To be able to write down ideas or take notes
on paper, students need to form letters quickly and easily. When
forming letters, a student uses graphomotor skills to coordinate
the muscles in her fingers so they move efficiently.
Once a student can form letters automatically,
she can focus more easily on the ideas she wants to use for a
story, or the information she needs to include in her notes. She
can also think about how to spell a word or to restate a new definition
in her own words.
To form letters without having to concentrate
on each movement, a student needs to have a comfortable grip,
to recall the desired letters from long-term memory, to be able
to make a mental picture of what each letter should look like,
and to send signals to the right muscles in their fingers to form
the letters. Students need to do all of these things while also
remembering what they want to write next.
In addition, as a student progresses, the demands
of school, including the number of details, complexity of language
rules, and vocabulary requirements increase. If students do not
learn to form letters easily and automatically, they may find
it difficult to produce the writing required. Talking to students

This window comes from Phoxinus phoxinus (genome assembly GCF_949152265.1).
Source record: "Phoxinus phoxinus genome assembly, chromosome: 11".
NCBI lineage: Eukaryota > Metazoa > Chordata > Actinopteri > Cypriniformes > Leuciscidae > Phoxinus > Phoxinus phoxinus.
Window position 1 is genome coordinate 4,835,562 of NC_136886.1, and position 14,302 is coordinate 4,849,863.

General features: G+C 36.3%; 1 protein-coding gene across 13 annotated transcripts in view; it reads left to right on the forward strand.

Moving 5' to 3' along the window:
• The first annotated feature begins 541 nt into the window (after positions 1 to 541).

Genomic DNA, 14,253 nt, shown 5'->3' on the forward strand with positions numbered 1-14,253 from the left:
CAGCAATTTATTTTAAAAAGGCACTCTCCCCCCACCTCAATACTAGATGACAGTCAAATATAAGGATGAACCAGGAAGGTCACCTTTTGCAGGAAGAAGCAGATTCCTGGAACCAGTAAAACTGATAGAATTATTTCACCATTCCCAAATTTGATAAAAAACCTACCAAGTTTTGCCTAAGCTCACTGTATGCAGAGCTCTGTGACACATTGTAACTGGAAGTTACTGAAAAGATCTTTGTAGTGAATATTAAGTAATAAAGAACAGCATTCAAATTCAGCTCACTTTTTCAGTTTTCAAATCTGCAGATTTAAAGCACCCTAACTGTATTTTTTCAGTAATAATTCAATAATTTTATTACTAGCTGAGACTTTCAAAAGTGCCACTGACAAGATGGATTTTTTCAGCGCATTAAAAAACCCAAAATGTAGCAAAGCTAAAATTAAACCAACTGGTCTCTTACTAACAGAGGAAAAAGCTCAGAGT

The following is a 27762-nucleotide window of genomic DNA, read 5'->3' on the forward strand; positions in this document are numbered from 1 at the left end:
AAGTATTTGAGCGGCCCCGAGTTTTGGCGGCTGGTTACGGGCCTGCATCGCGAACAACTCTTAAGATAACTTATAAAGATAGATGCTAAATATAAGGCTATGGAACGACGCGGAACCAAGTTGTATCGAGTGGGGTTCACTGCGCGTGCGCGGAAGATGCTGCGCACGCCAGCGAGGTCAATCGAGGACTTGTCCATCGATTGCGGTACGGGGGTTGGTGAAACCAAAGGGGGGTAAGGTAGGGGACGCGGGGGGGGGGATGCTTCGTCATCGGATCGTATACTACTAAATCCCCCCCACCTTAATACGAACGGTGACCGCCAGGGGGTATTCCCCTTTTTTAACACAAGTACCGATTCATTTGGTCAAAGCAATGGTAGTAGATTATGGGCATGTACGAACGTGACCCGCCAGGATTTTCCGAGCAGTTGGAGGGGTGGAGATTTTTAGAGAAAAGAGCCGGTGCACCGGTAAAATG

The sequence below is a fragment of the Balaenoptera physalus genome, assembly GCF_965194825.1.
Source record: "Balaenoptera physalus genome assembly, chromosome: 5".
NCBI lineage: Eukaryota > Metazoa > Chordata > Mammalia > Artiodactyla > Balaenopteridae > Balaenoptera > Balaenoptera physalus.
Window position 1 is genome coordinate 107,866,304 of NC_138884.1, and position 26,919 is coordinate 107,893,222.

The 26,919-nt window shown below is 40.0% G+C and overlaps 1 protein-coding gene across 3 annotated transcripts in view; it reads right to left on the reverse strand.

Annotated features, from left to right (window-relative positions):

about ways to improve their skills can be extremely beneficial.
Be aware that a student who has difficulty writing may possess
as much knowledge and information, and/or may be as creative or
insightful as other students. It is helpful to provide alternative
ways for such a student to present materials, such as through
artistic projects, verbal presentations, music or dramatic creations.
With all student writers,
but especially those who have difficulty writing letters quickly
and easily, it is very important to respect the student’s
feelings about his/her written work. Do not put work on display
or have peers correct the work unless the student is comfortable
with this type of public review.
- Hand out notes or a typed or written copy
of the material being presented so the student can follow along
at his/her desk rather than having him/her try to take notes
- Provide the student with partially completed
semantic maps outlines, handouts, etc. to serve as guides or
to use for review. This will decrease the amount of information
a student needs to copy and will help with the organization
of the material.
- Have tape-recorded lectures and old tests
or quizzes available in the classroom as resources for students
- Whenever possible, break up writing assignments
into smaller tasks. Help the student think of writing as a multi-step
activity. Set requirements and evaluate performance for each
step as it occurs (first grade the plan or brainstorming list,
then grade the first draft, then grade spelling, etc.).
- Encourage the student who may have difficulty
simultaneously recalling letter formation, spelling, and his
or her ideas to do writing in stages (rather than try to spell,
punctuate, and develop ideas all at once).